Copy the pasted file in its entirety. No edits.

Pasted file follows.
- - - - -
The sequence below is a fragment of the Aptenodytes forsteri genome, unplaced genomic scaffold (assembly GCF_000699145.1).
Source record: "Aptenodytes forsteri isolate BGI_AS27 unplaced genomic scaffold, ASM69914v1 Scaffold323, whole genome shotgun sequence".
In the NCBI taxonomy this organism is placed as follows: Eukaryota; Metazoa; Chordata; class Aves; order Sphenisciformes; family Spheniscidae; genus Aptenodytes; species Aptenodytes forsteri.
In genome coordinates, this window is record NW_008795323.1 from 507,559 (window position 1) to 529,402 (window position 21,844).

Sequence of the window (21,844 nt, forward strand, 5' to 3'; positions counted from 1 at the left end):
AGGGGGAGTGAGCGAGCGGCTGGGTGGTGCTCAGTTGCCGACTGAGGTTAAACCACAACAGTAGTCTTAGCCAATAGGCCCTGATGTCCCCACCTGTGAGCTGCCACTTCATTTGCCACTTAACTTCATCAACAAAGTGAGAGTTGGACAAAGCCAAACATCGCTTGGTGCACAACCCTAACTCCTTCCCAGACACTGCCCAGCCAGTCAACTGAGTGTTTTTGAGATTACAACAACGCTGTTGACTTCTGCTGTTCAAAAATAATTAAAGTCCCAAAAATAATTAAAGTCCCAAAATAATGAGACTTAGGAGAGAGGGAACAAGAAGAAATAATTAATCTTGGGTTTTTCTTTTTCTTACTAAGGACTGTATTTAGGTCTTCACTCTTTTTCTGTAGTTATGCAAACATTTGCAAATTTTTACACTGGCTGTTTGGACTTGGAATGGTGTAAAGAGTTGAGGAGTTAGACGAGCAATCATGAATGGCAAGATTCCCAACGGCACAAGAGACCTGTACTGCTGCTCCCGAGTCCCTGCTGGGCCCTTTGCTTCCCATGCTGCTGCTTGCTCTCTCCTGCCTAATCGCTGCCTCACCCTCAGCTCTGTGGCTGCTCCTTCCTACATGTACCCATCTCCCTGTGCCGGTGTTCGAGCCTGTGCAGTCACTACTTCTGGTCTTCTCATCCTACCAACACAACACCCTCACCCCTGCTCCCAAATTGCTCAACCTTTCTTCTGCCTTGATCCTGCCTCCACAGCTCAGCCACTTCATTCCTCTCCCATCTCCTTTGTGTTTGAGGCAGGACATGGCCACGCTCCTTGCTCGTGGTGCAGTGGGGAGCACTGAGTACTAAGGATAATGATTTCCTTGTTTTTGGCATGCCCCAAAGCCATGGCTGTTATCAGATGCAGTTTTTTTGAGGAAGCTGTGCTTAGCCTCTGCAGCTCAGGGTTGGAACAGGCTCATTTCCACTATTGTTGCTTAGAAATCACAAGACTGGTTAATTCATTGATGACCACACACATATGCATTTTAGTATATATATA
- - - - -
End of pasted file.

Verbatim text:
The sequence below is a fragment of the Aptenodytes forsteri genome, unplaced genomic scaffold (assembly GCF_000699145.1).
Source record: "Aptenodytes forsteri isolate BGI_AS27 unplaced genomic scaffold, ASM69914v1 Scaffold323, whole genome shotgun sequence".
In the NCBI taxonomy this organism is placed as follows: Eukaryota; Metazoa; Chordata; class Aves; order Sphenisciformes; family Spheniscidae; genus Aptenodytes; species Aptenodytes forsteri.
In genome coordinates, this window is record NW_008795323.1 from 507,559 (window position 1) to 529,402 (window position 21,844).

Sequence of the window (21,844 nt, forward strand, 5' to 3'; positions counted from 1 at the left end):
AGGGGGAGTGAGCGAGCGGCTGGGTGGTGCTCAGTTGCCGACTGAGGTTAAACCACAACAGTAGTCTTAGCCAATAGGCCCTGATGTCCCCACCTGTGAGCTGCCACTTCATTTGCCACTTAACTTCATCAACAAAGTGAGAGTTGGACAAAGCCAAACATCGCTTGGTGCACAACCCTAACTCCTTCCCAGACACTGCCCAGCCAGTCAACTGAGTGTTTTTGAGATTACAACAACGCTGTTGACTTCTGCTGTTCAAAAATAATTAAAGTCCCAAAAATAATTAAAGTCCCAAAATAATGAGACTTAGGAGAGAGGGAACAAGAAGAAATAATTAATCTTGGGTTTTTCTTTTTCTTACTAAGGACTGTATTTAGGTCTTCACTCTTTTTCTGTAGTTATGCAAACATTTGCAAATTTTTACACTGGCTGTTTGGACTTGGAATGGTGTAAAGAGTTGAGGAGTTAGACGAGCAATCATGAATGGCAAGATTCCCAACGGCACAAGAGACCTGTACTGCTGCTCCCGAGTCCCTGCTGGGCCCTTTGCTTCCCATGCTGCTGCTTGCTCTCTCCTGCCTAATCGCTGCCTCACCCTCAGCTCTGTGGCTGCTCCTTCCTACATGTACCCATCTCCCTGTGCCGGTGTTCGAGCCTGTGCAGTCACTACTTCTGGTCTTCTCATCCTACCAACACAACACCCTCACCCCTGCTCCCAAATTGCTCAACCTTTCTTCTGCCTTGATCCTGCCTCCACAGCTCAGCCACTTCATTCCTCTCCCATCTCCTTTGTGTTTGAGGCAGGACATGGCCACGCTCCTTGCTCGTGGTGCAGTGGGGAGCACTGAGTACTAAGGATAATGATTTCCTTGTTTTTGGCATGCCCCAAAGCCATGGCTGTTATCAGATGCAGTTTTTTTGAGGAAGCTGTGCTTAGCCTCTGCAGCTCAGGGTTGGAACAGGCTCATTTCCACTATTGTTGCTTAGAAATCACAAGACTGGTTAATTCATTGATGACCACACACATATGCATTTTAGTATATATATA